NY prosecutors fight Trump motion to dismiss criminal charges in hush money case

Manhattan prosecutors urged a judge to reject Donald Trump’s motion to dismiss criminal charges related to a hush money payment, saying the former president is trying to use his political power to evade accountability.

Prosecutors also said while investigating the hush money case this year that they gleaned new information from “campaign insiders” that support their allegation of Trump’s guilt in the hush money payment to adult film star Stormy Daniels and its subsequent cover-up.

Last month, Trump filed a motion to dismiss the indictment on a number of grounds, including alleging it was brought six years after the alleged cover up in an effort to interfere with the 2024 presidential election.

The New York district attorney’s office urged Judge Juan Merchan to reject the argument and apply the law equally.

“Defendant repeatedly suggests that because he is a current presidential candidate, the ordinary rules for criminal law and procedure should be applied differently here,” the district attorney’s office wrote. “This argument is essentially an attempt to evade criminal responsibility because defendant is politically powerful.”

The DA also said that Trump has not lived up to his obligations in providing documents to them as they prepare for trial, which is scheduled for March 2024. Among the issues, prosecutors say, is whether Trump will call any expert witnesses in campaign finance, which was discussed as a potential defense during a pre-indictment meeting earlier this year.

Trump was charged in March with falsifying business records to commit or conceal another crime in what prosecutors allege was a cover up scheme to hide reimbursement payments made to Michael Cohen who paid hush money to Daniels to stop her from going public about a past affair with Trump before the 2016 presidential election. Trump has pleaded not guilty to the 34 charges and denied the affair.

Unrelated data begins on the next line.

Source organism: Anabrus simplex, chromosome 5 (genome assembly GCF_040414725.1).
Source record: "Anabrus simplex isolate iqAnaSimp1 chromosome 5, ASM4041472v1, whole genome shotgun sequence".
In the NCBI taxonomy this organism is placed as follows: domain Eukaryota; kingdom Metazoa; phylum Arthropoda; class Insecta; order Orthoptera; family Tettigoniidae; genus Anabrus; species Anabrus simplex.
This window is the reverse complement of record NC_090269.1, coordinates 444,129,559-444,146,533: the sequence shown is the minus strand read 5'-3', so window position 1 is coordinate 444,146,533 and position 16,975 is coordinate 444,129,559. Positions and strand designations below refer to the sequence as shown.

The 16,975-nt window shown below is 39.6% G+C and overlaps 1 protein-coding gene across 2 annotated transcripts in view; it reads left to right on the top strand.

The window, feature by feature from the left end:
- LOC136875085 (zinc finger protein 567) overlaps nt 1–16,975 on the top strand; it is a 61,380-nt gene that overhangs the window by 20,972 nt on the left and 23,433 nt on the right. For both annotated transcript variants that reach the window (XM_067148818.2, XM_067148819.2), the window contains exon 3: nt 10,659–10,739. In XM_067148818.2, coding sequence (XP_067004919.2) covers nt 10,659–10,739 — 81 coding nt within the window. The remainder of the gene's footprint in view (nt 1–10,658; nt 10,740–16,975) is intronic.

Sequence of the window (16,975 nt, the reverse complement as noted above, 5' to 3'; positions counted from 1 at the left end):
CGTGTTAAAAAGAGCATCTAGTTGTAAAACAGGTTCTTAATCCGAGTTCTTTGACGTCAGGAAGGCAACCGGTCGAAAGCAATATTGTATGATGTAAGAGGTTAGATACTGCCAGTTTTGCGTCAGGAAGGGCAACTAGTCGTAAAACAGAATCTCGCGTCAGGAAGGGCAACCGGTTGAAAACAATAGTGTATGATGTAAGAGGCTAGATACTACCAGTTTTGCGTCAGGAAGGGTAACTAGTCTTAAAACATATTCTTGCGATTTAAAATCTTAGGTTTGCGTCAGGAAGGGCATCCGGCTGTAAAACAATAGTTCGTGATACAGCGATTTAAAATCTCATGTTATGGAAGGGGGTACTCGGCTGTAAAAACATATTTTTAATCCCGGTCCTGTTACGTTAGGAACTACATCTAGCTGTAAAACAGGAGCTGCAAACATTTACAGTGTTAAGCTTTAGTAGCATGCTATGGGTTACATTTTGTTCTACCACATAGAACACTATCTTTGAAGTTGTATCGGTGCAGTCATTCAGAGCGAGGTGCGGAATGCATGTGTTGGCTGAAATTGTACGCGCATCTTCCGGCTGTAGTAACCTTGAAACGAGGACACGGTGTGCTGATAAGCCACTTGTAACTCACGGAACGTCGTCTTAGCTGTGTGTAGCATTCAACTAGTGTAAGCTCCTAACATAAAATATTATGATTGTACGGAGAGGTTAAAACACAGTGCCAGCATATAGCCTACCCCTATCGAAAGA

DA says it has testimony from ‘campaign insiders’

In the filing Thursday, prosecutors defended their case, writing in a section with multiple redactions that they have testimony from “campaign insiders” that back up their allegation that Trump’s intent in entering into the hush money and reimbursement scheme was to influence the 2016 presidential election.

“This testimony provided additional powerful evidence of defendant’s criminal intent, both at the time he and his confederates executed the election fraud scheme and later when he sought to conceal that criminal scheme by falsifying business records,” prosecutors wrote.

They noted the grand jury heard testimony that public opinion influences Trump’s “ability to focus on policy priorities,” in addition to evidence prosecutors said could lead the grand jury to infer that Trump was trying to defraud election regulators. Specific information was redacted from the court filing.

Prosecutors allege the other crimes Trump was allegedly attempting to commit or conceal could include election law, tax laws, or the falsification of other business records.

As for why the charges were brought six years after the payment and reimbursement scheme was made – one of Trump’s common arguments against District Attorney Alvin Bragg – prosecutors placed the blame partly on the former president.

“Most important, there were compelling reasons that the People did not bring charges earlier. Defendant wholly ignores the significant obstacles – many imposed by him – that impeded the People’s investigation of this matter and reasonably delayed their ability to pursue charges.”

Trump challenged a subpoena for his tax records, which went to the US Supreme Court twice. The court ruled in the district attorney’s favor.

DA wants to block Trump’s subpoena to Michael Cohen

Bragg’s office is also seeking to quash Trump’s subpoena to his attorney-turned-foe Michael Cohen.

Trump subpoenaed Cohen for years of communications he has had with investigators and others as well as his tax records and drafts of his books, which have been critical of the former president. Prosecutors argue that Trump is trying to obtain evidence to aid his now-dropped $500 million lawsuit against Cohen for allegedly violating duties while he served as Trump’s attorney. Trump has suggested he may refile the lawsuit.

“Defendant’s subpoena to Cohen is an extraordinarily broad document demand that exceeds every parameter on the allowable scope of a trial subpoena,” prosecutors wrote in a separate filing Thursday.

Bragg’s office said it has already turned over communications with Cohen, his grand jury testimony and other related materials to Trump’s defense attorneys to prepare to defend against the 34-count criminal indictment.

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